120 years ago – March 3, 1889
Mr. L.E. Pennock, of Black Hawk, form assayer at the State Ore Sampling Works at Black Hawk, left to Eldora, Boulder County, Saturday, where he has secured a good position with a chlorination plant located at that place.
Senator S.V. Newell telephoned this office Wednesday that he had attended a meeting of officials of the Colorado & Southern Railroad in Denver, and was assured that a new depot would soon be under construction here by the company, to take the place and the present building now used for that purpose.
Mr. Henry P. Lowe came up from Denver Wednesday and closed down the Topeka Mine until weather conditions get better. He said there was between 600 and 700 tons of ore in the mine already to hoist, but not being able to get coal to the mine, and with the quartz haulers not able to haul ore to the mills and smelters, he regretted greatly the necessity of closing down, and throwing his force out of work. He also reported that three more sacks of high grade ore was shipped to Denver to be added to that already there, which will melted up into bullion later on.
Manager A.L. Collins, of the Gregory-Bobtail properties, announced the first of the week that the company which he represents will suspend operation on the Gregory-Bobtail group of mines on the 18th of this month, unless some arrangement is made by parties now getting the benefit of the pumping plant on that property, in keeping their mines free from water, standing their share of that expense. The Fisk company is the only one that is standing their share of that expense, and have been paying $1,000 per month to that end, while other companies who are benefitted fully as much with the pumps going, and their mines kept free from water, who have not contributed one cent to that extra expense. A meeting was being held in New York City this week, to consider conditions, and it was hoped that some arrangements would be made to keep the pumps going.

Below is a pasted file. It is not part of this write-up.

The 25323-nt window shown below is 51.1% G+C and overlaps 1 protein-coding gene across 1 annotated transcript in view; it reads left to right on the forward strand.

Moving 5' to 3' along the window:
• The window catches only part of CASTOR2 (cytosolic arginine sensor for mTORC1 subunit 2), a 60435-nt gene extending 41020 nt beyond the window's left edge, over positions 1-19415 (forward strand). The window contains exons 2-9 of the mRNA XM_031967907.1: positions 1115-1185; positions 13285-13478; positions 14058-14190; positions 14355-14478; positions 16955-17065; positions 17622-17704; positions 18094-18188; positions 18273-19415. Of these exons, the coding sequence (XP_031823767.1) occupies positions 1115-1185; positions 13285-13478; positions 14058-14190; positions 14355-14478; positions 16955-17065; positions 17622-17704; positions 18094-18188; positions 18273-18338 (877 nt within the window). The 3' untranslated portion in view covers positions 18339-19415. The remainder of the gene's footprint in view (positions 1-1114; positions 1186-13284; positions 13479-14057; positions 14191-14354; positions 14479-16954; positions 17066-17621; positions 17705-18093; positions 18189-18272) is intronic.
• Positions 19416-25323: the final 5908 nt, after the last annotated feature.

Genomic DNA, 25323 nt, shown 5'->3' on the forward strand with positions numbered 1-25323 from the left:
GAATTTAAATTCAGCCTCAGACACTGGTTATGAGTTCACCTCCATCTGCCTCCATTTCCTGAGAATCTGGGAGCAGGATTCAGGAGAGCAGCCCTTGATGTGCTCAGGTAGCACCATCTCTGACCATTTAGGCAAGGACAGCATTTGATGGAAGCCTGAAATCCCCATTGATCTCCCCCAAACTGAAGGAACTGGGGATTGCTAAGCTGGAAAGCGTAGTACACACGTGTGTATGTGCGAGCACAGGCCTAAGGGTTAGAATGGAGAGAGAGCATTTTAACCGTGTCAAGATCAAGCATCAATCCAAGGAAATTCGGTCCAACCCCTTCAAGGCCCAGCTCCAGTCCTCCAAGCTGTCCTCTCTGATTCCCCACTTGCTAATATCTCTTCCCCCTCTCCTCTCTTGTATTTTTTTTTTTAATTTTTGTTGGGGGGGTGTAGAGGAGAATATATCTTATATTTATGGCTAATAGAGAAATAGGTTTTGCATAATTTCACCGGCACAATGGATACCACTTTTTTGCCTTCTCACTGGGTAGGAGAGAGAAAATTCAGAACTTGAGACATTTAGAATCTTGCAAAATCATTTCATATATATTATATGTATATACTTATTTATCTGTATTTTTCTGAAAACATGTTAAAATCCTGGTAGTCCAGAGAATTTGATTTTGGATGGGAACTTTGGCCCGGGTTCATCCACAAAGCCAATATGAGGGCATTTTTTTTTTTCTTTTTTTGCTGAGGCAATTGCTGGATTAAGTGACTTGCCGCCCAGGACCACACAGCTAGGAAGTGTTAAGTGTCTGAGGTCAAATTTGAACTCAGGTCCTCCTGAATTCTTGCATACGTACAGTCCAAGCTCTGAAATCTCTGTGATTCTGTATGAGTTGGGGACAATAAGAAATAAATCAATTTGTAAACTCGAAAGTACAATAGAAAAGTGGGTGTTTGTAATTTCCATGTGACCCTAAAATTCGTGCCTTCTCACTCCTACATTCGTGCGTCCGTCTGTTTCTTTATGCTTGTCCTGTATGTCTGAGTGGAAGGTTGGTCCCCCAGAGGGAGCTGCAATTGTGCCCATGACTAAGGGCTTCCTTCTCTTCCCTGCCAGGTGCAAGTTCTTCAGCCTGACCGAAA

Mr. A. Rapin & Company, who are operating the Wedge Mine in Lake District under lease, are keeping up development work with encouraging results. An assay on a body of ore showing in the upraise carried 10.20 ounces gold, 6.20 ounces silver, and 30 percent copper; a total valuation of $307.72 per ton. The miners are taking out ore in the upraise and shipments will be made during the coming week.
Born: In Central City, February 26th, 1899, to the wife of Anton Richter, a son.
Born: In Black Hawk, February 17th, 1899, to the wife of E.A. Dewey, a son.
Born: In Black Hawk, February 18th, 1899, to the wife of Matt Andrietti, a son.
Born: In Central City, February 24th, 1899, to the wife of Theodore Olson, a daughter.
Born: In Nevadaville, February 20th, 1899, to the wife of John Jaka, a daughter.
Born: In Nevadaville, February 26th, 1899, to the wife of George Nankervis, a daughter.
Married: In Central City, March 2nd, 1899, John P. Rohling and Miss Maud Mitchell, both of Black Hawk.
Married: In Central City, March 2nd, 1899, Justice Thomas Hooper officiating, Mr. Willis G. Osborn and Miss Clara Wilson, both of this city.
Died: On Dory Hill, February 28th, 1899, of pneumonia, Emma D., wife of W.S. Floyd, aged 45 years.
Died: In Central City, February 27th, 1899, son of Mr. and Mrs. Joseph Wennen, aged 11 months.
Died: In Central City, March 1st, 1899, infant daughter of Mr. and Mrs. John Nylander, aged 1 month.
151 years ago – March 5, 1869
Colonel George E. Randolph, superintendent of the Ophir Company, returned from the East on Saturday.
The Tascher Company has just enclosed their new stamp mill and was busy crushing ore from the mines in this vicinity, as was also the Kimber Mill just above in Eureka Gulch.
Thursday, March 4, as the day when President Andrew Johnson stepped out of the presidential chair and gave way to President Grant.
Parties came to Central Wednesday with a load of tar, which they made at Bear Creek.
The report of the public schools in Central City showed that the number of children between the ages of 6 and 21 was 300; that the average daily attendance was 104; and the number attending school was 160.